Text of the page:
About Us

Arthur J. Hebert John A. Kennedy Wallace E. Kennedy
Arthur J. Hebert John A. Kennedy Wallace E. Kennedy

Arthur J. Hebert

Captain Arthur J. Hebert piloted the bomber named for the city (Klo-Kay) on its first raid over Germany.

Captain Arthur J. Hebert earned three decorations before his death in WWII.

John A. Kennedy

John A. (Hack) Kennedy entered the Army in September 1942 and was stationed at: Sheppard Field, Wichita Falls, Texas; Harlingen Field, Texas (Aerial – Gunnery School - 1942), Boise, Idaho; Salt Lake City, Utah; Walla Walla, Washington; Ainsworth, Nebraska; Salina, Kansas; Morrison Field, Florida and was last seen on Ascension Island in May 1943.

SSgt Kennedy was the tail gunner of an American bomber such as the Boeing B-17 Flying Fortress. During WWI, many a pilot bailed out or was killed because the enemy “got on his tail”. It was a totally unprotected blind spot. Now the tail gunner of the big bomber wields a mighty twin-stinger in the shape of two machine guns.

According to a letter received, these are the facts surrounding his disappearance, “On 25 May 1943, SSgt John A. Kennedy, together with 9 others, departed from North Africa on a bombing mission to Messina, Sicily. While over the target area, the aircraft sustained damage from enemy flak and caught fire. The damaged aircraft then headed out over the sea and was seen to plunge into the water and explode. Three parachutes were seen to emerge from the disabled aircraft before it crashed; however, other planes in the formation made no attempt at rescue, due to the proximity of the enemy, and no report was ever received that any of the crew had been taken prisoner of war. In view of this, it is logical to conclude that all the crew perished." The records reflect that SSgt Kennedy was killed in action on 25 May 1943 in the Mediterranean Sea in the vicinity of Messina, Sicily.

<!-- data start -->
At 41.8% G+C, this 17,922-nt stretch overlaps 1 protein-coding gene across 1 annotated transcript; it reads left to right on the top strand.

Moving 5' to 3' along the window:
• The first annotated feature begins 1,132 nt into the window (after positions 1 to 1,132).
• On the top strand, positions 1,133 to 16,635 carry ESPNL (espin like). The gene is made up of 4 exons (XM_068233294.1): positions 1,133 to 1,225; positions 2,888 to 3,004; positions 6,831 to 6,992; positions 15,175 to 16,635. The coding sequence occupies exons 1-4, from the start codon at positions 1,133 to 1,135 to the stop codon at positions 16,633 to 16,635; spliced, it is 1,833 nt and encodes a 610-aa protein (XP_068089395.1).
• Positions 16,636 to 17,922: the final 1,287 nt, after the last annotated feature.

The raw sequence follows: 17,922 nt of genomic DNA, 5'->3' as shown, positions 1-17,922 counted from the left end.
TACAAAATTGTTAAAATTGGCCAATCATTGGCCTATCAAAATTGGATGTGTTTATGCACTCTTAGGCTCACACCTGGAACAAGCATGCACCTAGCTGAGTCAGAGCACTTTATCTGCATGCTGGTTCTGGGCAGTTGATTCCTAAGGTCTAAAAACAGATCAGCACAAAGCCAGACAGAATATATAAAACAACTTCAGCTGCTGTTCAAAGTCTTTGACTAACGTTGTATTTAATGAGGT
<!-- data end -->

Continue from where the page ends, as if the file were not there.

SSgt John A. Kennedy was awarded the Purple Heart posthumously for wounds received in action resulting in his death.

Wallace E. Kennedy

Wallace E. Kennedy was born in Ladysmith, Wisconsin and graduated from Cloquet High School on June 2, 1938, later attending the Duluth Junior College. Wallace enlisted in the US Army Air Corps in the spring of 1941, took his basic training at Chico, California and his advanced training at Luke Field, Phoenix, Arizona. He received his wings in December of 1942 and went overseas during the following February and was sent to North Africa early in the summer.

2nd Lt Wallace E. (Bud) Kennedy, piloted a P-38 fighter plane and was killed in action on July 9, 1943 while on a mission to Sicily and was posthumously awarded the Air Medal and two Oak-leaf Clusters for meritorious achievement. The Air Medal and the two Oak-leaf Clusters, indicate the second and third award of the same decoration. The Air Medal was awarded “For meritorious achievement while participating in five sorties against the enemy” and the Oak-leaf Clusters for Air Medal was awarded “For participating in 10 sorties against the enemy”.

2nd Lt Wallace E. Kennedy was awarded the Purple Heart posthumously for wounds received in action resulting in his death.

2nd Lt Wallace E. Kennedy was interred in the American Cemetery in Tunis Tunisia and is under the constant care and supervision of the United States military personnel.

** Information for John and Wallace Kennedy provided by family.
More information on Arthur Hebert is being gathered.
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Hebert-Kennedy VFW Post 3979

January 7, 1945